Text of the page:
The single origin Aricha made just as an amazing French press coffee. For a little while I forgot that all coffee wasn’t this amazing. The notes were so pronounced, so accessible. My wife, who does not drink coffee, could identify blueberry smell from both the whole beans and the brewed cup. So often with family and friends it can be frustrating to try to communicate subtle nuanced flavours in coffee. With this coffee, however, it is not necessary. The mouthfeel was heavy and there was a terrific sweetness to the cup. I couldn’t get enough of it, I unearthed a Starbucks “venti” mug I had “obtained” years previously as it was the only mug I had big enough for the quantities I wanted to consume. I was no longer using the small 3 cup French press when making coffee just for myself; I was using the 8 cup model.
Under normal circumstances the Air Element blend would be the star of this discussion. Indeed it is a very accomplished blend in the Nordic style. Grapefruit / gooseberry acidity up front, balanced by a toasted almond middle note. I could not discern a bass note, often dark chocolate or pungent spice. However, I suspect that is somewhat the point of “Air” – to be light, bright and sweet. Similar to the Square Mile WBC blend, I found that a really tight ristretto unbalanced the cup to acidity, but I still favour it pulled slightly short. In milk it is delicate and bright, enhancing the sweetness of the milk. I was surprised at how well it stood up in milk.
The Dattera Sweet Collection, despite being a component of both espresso blends, didn’t make for a great espresso on its own. The flavours were there, they could be identified from within the other blends, but the mouthfeel was too light for me. It had brightness, sweetness, a kind of green grape juicyness, finishing on a mild nuttiness. It just seemed to lack that velvety, syrupy consistency you want from an espresso. In the French press it was toffee apple, again with some nuttiness. When I say toffee apple, it would of course be some kind of mutant toffee apple, where the apple is the size of a golf ball and the toffee about an inch thick – because the caramel and toffee flavours really deliver.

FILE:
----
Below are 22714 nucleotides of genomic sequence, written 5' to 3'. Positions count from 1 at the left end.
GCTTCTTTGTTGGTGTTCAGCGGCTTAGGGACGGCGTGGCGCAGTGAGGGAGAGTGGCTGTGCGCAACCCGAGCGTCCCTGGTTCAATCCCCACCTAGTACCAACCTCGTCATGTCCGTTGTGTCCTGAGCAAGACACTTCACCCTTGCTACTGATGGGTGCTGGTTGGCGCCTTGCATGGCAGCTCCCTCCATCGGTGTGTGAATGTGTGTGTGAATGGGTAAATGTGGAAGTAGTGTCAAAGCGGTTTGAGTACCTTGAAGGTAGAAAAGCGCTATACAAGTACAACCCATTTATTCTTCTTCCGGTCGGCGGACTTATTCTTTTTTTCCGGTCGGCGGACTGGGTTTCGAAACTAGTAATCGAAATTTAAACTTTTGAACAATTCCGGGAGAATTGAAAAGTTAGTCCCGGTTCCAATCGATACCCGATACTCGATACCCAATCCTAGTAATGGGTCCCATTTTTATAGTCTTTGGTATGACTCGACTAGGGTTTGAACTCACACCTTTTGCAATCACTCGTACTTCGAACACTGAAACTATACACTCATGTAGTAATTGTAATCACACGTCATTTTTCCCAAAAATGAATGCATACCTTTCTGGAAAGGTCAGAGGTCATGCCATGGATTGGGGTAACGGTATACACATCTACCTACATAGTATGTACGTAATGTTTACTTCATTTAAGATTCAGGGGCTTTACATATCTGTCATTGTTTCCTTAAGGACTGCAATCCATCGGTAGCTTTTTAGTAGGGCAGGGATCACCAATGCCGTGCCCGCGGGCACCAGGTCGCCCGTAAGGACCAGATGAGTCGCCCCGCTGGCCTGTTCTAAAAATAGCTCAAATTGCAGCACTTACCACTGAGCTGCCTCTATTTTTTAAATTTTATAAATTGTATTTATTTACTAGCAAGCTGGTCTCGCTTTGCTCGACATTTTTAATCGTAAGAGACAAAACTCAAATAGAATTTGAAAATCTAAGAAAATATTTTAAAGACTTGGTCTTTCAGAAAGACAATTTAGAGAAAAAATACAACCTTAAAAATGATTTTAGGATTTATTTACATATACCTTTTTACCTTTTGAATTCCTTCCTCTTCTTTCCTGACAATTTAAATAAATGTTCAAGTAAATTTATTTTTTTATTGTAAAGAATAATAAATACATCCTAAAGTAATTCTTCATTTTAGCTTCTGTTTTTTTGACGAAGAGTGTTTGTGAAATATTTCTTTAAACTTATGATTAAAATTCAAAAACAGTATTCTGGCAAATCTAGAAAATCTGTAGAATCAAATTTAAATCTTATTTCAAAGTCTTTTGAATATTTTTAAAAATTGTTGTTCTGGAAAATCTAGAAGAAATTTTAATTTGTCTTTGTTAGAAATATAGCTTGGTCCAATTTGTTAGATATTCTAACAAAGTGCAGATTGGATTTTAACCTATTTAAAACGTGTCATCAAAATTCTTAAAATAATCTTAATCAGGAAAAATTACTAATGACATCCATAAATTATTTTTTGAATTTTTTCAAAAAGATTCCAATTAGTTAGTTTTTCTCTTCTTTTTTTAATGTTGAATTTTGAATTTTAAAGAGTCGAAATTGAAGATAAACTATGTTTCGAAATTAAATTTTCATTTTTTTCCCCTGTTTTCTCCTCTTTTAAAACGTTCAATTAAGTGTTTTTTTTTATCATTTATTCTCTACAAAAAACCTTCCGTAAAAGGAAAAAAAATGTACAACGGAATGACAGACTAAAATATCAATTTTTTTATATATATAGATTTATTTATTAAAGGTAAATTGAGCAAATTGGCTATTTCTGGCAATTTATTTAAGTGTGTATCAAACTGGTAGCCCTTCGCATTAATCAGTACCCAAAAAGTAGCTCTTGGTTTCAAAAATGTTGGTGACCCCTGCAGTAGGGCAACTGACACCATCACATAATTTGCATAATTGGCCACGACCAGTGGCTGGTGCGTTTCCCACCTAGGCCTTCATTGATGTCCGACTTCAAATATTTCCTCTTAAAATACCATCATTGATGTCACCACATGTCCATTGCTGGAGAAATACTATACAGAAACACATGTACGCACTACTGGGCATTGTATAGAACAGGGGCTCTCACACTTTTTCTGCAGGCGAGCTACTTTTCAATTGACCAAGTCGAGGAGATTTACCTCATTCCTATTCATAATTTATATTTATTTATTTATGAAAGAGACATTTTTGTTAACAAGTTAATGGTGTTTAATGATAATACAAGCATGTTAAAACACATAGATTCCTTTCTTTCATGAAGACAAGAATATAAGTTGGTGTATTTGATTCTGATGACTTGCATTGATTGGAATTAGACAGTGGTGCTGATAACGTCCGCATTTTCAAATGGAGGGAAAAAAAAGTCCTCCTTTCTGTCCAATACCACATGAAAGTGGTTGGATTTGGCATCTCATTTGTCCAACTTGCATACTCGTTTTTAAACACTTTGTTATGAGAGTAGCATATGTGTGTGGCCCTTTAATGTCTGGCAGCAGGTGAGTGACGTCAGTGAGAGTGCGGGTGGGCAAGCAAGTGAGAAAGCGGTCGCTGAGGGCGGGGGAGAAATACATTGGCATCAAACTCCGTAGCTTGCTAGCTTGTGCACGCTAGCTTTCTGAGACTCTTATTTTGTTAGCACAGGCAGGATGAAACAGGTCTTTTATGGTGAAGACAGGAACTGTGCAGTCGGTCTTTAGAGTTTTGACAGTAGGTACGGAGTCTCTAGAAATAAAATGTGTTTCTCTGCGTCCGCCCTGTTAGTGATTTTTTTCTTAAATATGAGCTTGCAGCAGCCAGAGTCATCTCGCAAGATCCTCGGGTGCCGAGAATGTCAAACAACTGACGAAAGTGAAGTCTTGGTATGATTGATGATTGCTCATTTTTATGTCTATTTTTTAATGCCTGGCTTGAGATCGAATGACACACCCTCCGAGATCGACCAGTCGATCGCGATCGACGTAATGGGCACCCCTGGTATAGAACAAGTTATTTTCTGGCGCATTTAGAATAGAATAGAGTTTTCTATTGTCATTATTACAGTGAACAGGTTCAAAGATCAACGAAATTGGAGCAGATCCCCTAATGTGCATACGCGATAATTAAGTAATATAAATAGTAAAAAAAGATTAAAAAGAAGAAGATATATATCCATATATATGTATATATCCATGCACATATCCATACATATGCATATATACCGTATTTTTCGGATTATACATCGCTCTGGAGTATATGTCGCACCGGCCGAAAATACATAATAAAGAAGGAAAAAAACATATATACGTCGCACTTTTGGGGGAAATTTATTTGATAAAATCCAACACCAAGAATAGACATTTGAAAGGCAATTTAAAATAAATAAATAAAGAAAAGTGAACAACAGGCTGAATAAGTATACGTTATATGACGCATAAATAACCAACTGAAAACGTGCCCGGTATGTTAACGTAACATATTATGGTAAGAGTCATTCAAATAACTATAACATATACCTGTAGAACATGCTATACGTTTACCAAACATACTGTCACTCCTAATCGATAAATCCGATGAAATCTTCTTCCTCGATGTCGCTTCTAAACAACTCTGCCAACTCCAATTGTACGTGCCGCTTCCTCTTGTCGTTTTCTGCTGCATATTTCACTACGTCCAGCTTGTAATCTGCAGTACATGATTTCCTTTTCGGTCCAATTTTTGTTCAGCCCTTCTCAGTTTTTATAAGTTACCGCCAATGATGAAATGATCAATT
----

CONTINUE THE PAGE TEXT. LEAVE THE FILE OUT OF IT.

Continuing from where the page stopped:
I was going to wrap this up by saying that Norway (and Denmark also) is a country with a roughly similar population to Ireland, but in the speciality coffee league table they are pushing for the Champions League, while we a struggling to avoid relegation (well maybe mid-table mediocrity). Having decided not to say that, I will instead say, these are great coffees, the Aricha in particular (and the blend it was in) is a coffee that should be tasted by anyone who claims to love coffee. Shipping of €30 on €36 of coffee makes this somewhat prohibitive for regular purchases, especially in hard economic times. However, for a better appreciation of coffee, to learn new things, gain new experiences, sometimes this is necessary. Whether it be from the UK, the US, Norway, Denmark or other places, the gauge by which we judge coffee in Ireland should be external rather than internal. Supreme are a great example to look to, they are only a recently founded company, but their enthusiasm can be seen in the coffee, in the swag, and in the jovial email responses to my questions. For me, the €30 shipping was money well spent.